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Anomalous scaling of flexural phonon damping in nanoresonators with confined fluid

Abstract

Various one and two-dimensional (1D and 2D) nanomaterials and their combinations are emerging as next-generation sensors because of their unique opto-electro-mechanical properties accompanied by large surface-to-volume ratio and high quality factor. Though numerous studies have demonstrated an unparalleled sensitivity of these materials as resonant nanomechanical sensors under vacuum isolation, an assessment of their performance in the presence of an interacting medium like fluid environment is scarce. Here, we report the mechanical damping behavior of a 1D single-walled carbon nanotube (SWCNT) resonator operating in the fundamental flexural mode and interacting with a fluid environment, where the fluid is placed either inside or outside of the SWCNT. A scaling study of dissipation shows an anomalous behavior in case of interior fluid where the dissipation is found to be extremely low and scaling inversely with the fluid density. Analyzing the sources of dissipation reveals that (i) the phonon dissipation remains unaltered with fluid density and (ii) the anomalous dissipation scaling in the fluid interior case is solely a characteristic of the fluid response under confinement. Using linear response theory, we construct a fluid damping kernel which characterizes the hydrodynamic force response due to the resonant motion. The damping kernel-based analysis shows that the unexpected behavior stems from time dependence of the hydrodynamic response under nanoconfinement. Our systematic dissipation analysis helps us to infer the origin of the intrinsic dissipation. We also emphasize on the difference in dissipative response of the fluid under nanoconfinement when compared to a fluid exterior case. Our finding highlights a unique feature of confined fluid–structure interaction and evaluates its effect on the performance of high-frequency nanoresonators.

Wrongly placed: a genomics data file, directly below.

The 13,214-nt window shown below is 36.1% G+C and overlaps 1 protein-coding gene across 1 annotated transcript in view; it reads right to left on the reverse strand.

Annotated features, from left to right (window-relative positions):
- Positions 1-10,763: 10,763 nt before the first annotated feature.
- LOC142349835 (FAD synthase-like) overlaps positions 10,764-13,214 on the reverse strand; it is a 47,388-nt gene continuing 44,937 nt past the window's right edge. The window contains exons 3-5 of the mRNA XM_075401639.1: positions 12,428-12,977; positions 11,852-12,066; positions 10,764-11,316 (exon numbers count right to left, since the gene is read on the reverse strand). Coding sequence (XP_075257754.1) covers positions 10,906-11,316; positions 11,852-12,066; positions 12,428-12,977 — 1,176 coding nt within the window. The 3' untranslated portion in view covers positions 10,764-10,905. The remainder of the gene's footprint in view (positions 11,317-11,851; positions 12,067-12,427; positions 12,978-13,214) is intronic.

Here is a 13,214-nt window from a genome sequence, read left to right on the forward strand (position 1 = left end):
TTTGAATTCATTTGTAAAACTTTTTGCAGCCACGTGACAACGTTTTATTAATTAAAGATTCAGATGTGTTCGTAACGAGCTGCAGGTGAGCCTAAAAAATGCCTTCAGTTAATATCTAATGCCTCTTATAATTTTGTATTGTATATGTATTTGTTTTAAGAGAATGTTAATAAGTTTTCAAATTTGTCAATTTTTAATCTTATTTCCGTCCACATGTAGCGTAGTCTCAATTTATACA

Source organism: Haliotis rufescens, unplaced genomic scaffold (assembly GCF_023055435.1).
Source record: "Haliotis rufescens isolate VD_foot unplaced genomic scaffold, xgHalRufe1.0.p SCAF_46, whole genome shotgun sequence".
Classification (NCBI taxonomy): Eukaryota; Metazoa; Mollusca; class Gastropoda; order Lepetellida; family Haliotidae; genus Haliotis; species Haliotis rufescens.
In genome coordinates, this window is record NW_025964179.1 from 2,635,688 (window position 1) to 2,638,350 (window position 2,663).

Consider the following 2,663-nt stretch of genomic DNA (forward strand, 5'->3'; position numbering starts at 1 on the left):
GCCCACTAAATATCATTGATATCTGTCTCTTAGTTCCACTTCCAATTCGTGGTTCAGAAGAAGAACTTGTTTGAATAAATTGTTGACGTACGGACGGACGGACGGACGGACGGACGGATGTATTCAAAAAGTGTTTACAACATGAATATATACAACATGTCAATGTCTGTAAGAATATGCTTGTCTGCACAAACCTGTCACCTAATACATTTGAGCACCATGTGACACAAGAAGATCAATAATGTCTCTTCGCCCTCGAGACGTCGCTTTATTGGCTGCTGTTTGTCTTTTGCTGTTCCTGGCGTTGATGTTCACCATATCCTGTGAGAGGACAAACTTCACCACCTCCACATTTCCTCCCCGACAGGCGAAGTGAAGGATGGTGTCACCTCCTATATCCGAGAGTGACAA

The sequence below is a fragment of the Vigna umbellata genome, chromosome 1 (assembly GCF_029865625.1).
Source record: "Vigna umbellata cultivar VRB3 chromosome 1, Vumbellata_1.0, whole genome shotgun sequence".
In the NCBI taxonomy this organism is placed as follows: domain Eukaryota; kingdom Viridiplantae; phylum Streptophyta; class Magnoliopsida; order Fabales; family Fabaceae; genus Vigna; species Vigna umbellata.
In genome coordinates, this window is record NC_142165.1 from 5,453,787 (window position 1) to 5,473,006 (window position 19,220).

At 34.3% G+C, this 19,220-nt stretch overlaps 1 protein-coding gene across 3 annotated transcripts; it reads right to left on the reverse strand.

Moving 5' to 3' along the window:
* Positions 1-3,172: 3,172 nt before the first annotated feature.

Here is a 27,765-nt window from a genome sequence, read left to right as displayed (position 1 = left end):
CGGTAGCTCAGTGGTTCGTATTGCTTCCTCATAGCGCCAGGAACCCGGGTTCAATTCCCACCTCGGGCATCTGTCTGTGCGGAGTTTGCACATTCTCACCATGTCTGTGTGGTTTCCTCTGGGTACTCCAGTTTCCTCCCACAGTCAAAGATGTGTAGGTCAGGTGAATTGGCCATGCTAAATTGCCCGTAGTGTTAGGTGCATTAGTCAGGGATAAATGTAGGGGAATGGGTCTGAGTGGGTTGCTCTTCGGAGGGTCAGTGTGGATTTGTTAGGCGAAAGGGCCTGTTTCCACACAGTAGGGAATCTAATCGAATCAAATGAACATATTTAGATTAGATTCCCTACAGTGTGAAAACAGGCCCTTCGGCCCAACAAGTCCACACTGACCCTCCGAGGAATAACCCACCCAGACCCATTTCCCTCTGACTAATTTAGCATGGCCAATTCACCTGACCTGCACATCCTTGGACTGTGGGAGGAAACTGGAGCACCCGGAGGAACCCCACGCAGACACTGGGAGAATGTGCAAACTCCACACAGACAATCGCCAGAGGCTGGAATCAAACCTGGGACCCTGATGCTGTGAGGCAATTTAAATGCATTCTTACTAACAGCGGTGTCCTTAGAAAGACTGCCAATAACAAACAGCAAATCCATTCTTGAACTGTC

Introduction

In the pursuit of miniaturization of devices, low-dimensional nanomaterials like carbon nanotubes1,2, graphenes3, and monolayer transition metal dichalcogenides4 (TMDCs) have been drawing enormous attention for nearly two decades. One motivation towards miniaturization is making high-precision resonant mechanical sensors which can detect extremely small foreign mass, charge, force, etc.5,6. The unique optical7,8 and electronic properties9,10,11 of these low-dimensional materials can be coupled with their mechanical degrees of freedom to make the next generation sensors. During any such sensing process, ultra-high sensitivity can be attained when the resonator has low mass, large surface area, and very high resonant frequency12,13, all of which are inherently offered by 1D and 2D materials of nanometer dimension. However, different dissipative processes can interfere with the mechanical response of the resonators and limit their performance. The dissipation takes place due to the coupling of the resonant motion of interest, either with other internal degrees of freedom in the resonator, classified as an intrinsic source or with the external environment, classified as an extrinsic source. Typically, the ultimate performance of a resonator is evaluated under near-vacuum condition13,14,15, in which case only the intrinsic dissipation mechanisms are operative. But, such characterization may prove insufficient to assess their quality for applications involving biological16,17 and chemical18,19,20 sensing where an external gas or liquid environment is inevitably present. In such scenarios of a resonator in a fluid environment, estimating the net energy loss is not straightforward. Firstly, because the sources of dissipation can couple with each other and the coupling effect can manifest in each dissipation mechanism. Secondly, the response of the interacting media, fluid, in the parameter space of the resonant motion, which are gigahertz frequency and nanometer dimension is poorly understood and consequently, the resulting extrinsic dissipation, i.e., fluid dissipation, is difficult to estimate. In this regard, 1D or 2D high-frequency nanoresonators in a fluid environment is a platform not only to understand the individual dissipative processes and their coupling but also to probe the nature of fluid–structure interaction at the lower extremes of length and time scale.